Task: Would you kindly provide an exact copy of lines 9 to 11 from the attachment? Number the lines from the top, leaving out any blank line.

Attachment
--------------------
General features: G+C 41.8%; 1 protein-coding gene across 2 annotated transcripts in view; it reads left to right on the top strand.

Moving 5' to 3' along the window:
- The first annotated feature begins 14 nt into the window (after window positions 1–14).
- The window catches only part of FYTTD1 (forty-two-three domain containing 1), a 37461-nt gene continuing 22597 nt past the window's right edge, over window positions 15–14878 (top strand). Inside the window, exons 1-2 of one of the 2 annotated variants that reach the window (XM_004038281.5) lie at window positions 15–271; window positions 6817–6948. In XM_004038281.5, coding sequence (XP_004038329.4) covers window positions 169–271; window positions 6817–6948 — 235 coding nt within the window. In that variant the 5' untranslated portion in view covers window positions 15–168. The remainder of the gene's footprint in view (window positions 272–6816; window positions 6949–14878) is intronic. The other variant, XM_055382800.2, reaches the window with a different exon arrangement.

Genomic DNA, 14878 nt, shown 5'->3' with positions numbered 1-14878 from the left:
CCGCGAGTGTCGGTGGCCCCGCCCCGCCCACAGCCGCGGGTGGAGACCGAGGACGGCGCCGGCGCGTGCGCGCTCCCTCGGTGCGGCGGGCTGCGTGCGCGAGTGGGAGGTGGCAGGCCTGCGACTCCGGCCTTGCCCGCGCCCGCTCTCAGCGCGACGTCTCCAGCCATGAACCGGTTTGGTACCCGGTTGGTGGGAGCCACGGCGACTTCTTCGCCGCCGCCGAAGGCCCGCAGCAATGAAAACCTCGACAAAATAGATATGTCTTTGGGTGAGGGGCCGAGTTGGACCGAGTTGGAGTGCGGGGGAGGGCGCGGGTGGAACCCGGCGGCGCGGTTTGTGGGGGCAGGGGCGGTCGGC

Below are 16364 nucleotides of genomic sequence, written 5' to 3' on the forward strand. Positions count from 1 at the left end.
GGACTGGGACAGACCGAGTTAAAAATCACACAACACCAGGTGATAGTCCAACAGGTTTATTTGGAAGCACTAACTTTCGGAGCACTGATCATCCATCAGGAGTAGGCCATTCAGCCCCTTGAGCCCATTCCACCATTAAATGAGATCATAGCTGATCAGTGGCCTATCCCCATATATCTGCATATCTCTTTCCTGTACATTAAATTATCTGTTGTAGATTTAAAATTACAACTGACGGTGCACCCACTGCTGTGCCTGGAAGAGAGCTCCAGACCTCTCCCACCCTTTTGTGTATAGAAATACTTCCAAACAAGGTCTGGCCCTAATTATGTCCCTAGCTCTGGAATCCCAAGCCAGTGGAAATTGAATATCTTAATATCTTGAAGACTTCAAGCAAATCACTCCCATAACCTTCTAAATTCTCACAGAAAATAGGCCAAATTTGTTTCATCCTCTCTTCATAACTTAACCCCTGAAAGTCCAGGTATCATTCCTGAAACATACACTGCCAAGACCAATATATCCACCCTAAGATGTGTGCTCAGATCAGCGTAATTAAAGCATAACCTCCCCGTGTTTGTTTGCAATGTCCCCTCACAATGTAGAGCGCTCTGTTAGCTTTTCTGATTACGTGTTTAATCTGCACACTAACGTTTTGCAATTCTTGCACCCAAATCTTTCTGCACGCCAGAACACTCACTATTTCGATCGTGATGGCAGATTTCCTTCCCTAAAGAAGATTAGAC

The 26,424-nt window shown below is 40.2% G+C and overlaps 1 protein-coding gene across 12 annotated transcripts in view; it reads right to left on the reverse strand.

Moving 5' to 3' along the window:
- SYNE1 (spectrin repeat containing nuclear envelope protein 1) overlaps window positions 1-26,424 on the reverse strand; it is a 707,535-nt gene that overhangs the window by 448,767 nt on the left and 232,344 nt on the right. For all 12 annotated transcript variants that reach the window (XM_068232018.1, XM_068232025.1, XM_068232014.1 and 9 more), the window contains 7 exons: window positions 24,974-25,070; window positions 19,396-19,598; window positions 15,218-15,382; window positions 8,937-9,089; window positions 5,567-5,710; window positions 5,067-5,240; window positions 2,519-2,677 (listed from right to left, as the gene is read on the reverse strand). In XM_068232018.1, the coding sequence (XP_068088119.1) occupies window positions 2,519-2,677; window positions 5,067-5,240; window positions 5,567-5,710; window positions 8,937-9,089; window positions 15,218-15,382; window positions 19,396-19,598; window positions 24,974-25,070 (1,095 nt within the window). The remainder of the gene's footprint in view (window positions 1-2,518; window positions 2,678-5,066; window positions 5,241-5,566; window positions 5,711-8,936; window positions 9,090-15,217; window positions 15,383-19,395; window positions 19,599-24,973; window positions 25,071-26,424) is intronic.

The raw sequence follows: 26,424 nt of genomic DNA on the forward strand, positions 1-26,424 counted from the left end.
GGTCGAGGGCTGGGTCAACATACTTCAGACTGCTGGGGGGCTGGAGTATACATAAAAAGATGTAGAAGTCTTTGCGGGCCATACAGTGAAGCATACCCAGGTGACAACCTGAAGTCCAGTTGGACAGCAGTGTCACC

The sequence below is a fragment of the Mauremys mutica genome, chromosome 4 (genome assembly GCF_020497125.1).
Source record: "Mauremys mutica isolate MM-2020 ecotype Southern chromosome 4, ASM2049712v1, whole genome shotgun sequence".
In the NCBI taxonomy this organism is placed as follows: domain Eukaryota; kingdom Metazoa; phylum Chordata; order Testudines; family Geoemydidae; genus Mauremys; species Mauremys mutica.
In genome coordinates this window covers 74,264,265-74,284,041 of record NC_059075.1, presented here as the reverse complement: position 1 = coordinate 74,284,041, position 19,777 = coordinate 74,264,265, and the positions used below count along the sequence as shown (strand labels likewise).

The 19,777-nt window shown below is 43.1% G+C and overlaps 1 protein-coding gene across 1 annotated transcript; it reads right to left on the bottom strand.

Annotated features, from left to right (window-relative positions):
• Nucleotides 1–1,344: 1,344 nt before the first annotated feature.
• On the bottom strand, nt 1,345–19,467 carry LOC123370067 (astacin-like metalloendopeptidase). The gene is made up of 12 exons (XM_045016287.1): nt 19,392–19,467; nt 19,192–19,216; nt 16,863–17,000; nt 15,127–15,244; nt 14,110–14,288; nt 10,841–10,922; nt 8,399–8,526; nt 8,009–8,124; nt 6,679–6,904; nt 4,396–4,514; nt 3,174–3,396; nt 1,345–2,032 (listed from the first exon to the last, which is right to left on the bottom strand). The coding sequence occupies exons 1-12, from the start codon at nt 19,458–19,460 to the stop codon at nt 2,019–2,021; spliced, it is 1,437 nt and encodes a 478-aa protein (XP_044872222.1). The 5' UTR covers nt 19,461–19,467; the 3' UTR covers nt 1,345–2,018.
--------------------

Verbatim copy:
The 26,424-nt window shown below is 40.2% G+C and overlaps 1 protein-coding gene across 12 annotated transcripts in view; it reads right to left on the reverse strand.

Moving 5' to 3' along the window:
- SYNE1 (spectrin repeat containing nuclear envelope protein 1) overlaps window positions 1-26,424 on the reverse strand; it is a 707,535-nt gene that overhangs the window by 448,767 nt on the left and 232,344 nt on the right. For all 12 annotated transcript variants that reach the window (XM_068232018.1, XM_068232025.1, XM_068232014.1 and 9 more), the window contains 7 exons: window positions 24,974-25,070; window positions 19,396-19,598; window positions 15,218-15,382; window positions 8,937-9,089; window positions 5,567-5,710; window positions 5,067-5,240; window positions 2,519-2,677 (listed from right to left, as the gene is read on the reverse strand). In XM_068232018.1, the coding sequence (XP_068088119.1) occupies window positions 2,519-2,677; window positions 5,067-5,240; window positions 5,567-5,710; window positions 8,937-9,089; window positions 15,218-15,382; window positions 19,396-19,598; window positions 24,974-25,070 (1,095 nt within the window). The remainder of the gene's footprint in view (window positions 1-2,518; window positions 2,678-5,066; window positions 5,241-5,566; window positions 5,711-8,936; window positions 9,090-15,217; window positions 15,383-19,395; window positions 19,599-24,973; window positions 25,071-26,424) is intronic.